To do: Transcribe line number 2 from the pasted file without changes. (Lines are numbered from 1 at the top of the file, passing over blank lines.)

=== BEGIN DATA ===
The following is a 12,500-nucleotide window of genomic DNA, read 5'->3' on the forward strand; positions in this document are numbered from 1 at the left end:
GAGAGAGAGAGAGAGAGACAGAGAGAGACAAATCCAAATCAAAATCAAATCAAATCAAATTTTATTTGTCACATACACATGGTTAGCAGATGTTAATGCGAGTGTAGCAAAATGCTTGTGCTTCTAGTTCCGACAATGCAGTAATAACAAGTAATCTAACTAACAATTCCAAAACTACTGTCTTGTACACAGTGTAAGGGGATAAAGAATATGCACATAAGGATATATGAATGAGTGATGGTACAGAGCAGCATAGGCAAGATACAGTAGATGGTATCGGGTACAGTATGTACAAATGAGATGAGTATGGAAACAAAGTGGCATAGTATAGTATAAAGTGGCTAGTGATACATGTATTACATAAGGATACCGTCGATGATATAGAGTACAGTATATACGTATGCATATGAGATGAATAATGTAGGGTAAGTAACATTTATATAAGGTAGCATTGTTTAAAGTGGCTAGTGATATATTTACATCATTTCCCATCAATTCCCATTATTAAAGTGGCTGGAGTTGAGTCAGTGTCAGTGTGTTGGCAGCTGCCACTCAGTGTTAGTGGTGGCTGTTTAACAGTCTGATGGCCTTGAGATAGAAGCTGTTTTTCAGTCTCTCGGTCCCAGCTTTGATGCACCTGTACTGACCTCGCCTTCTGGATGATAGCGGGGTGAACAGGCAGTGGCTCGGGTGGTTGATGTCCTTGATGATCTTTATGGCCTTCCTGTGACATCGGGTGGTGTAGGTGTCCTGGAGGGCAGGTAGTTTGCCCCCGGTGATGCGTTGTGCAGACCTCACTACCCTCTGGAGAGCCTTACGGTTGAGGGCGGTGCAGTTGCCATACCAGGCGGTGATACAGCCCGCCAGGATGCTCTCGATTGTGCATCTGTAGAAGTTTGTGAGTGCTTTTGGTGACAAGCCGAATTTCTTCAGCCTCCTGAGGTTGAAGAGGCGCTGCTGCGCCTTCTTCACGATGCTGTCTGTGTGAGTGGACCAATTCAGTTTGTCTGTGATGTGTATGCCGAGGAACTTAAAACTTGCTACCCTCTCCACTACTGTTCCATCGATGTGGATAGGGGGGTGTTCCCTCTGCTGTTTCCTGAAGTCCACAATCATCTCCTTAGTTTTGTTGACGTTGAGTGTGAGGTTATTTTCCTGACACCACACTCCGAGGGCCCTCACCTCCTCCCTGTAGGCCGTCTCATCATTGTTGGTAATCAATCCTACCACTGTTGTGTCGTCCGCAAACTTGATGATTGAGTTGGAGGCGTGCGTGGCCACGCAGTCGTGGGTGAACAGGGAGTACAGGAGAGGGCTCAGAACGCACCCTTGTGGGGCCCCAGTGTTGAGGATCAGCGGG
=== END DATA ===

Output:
GAGAGAGAGAGAGAGAGACAGAGAGAGACAAATCCAAATCAAAATCAAATCAAATCAAATTTTATTTGTCACATACACATGGTTAGCAGATGTTAATGCGAGTGTAGCAAAATGCTTGTGCTTCTAGTTCCGACAATGCAGTAATAACAAGTAATCTAACTAACAATTCCAAAACTACTGTCTTGTACACAGTGTAAGGGGATAAAGAATATGCACATAAGGATATATGAATGAGTGATGGTACAGAGCAGCATAGGCAAGATACAGTAGATGGTATCGGGTACAGTATGTACAAATGAGATGAGTATGGAAACAAAGTGGCATAGTATAGTATAAAGTGGCTAGTGATACATGTATTACATAAGGATACCGTCGATGATATAGAGTACAGTATATACGTATGCATATGAGATGAATAATGTAGGGTAAGTAACATTTATATAAGGTAGCATTGTTTAAAGTGGCTAGTGATATATTTACATCATTTCCCATCAATTCCCATTATTAAAGTGGCTGGAGTTGAGTCAGTGTCAGTGTGTTGGCAGCTGCCACTCAGTGTTAGTGGTGGCTGTTTAACAGTCTGATGGCCTTGAGATAGAAGCTGTTTTTCAGTCTCTCGGTCCCAGCTTTGATGCACCTGTACTGACCTCGCCTTCTGGATGATAGCGGGGTGAACAGGCAGTGGCTCGGGTGGTTGATGTCCTTGATGATCTTTATGGCCTTCCTGTGACATCGGGTGGTGTAGGTGTCCTGGAGGGCAGGTAGTTTGCCCCCGGTGATGCGTTGTGCAGACCTCACTACCCTCTGGAGAGCCTTACGGTTGAGGGCGGTGCAGTTGCCATACCAGGCGGTGATACAGCCCGCCAGGATGCTCTCGATTGTGCATCTGTAGAAGTTTGTGAGTGCTTTTGGTGACAAGCCGAATTTCTTCAGCCTCCTGAGGTTGAAGAGGCGCTGCTGCGCCTTCTTCACGATGCTGTCTGTGTGAGTGGACCAATTCAGTTTGTCTGTGATGTGTATGCCGAGGAACTTAAAACTTGCTACCCTCTCCACTACTGTTCCATCGATGTGGATAGGGGGGTGTTCCCTCTGCTGTTTCCTGAAGTCCACAATCATCTCCTTAGTTTTGTTGACGTTGAGTGTGAGGTTATTTTCCTGACACCACACTCCGAGGGCCCTCACCTCCTCCCTGTAGGCCGTCTCATCATTGTTGGTAATCAATCCTACCACTGTTGTGTCGTCCGCAAACTTGATGATTGAGTTGGAGGCGTGCGTGGCCACGCAGTCGTGGGTGAACAGGGAGTACAGGAGAGGGCTCAGAACGCACCCTTGTGGGGCCCCAGTGTTGAGGATCAGCGGG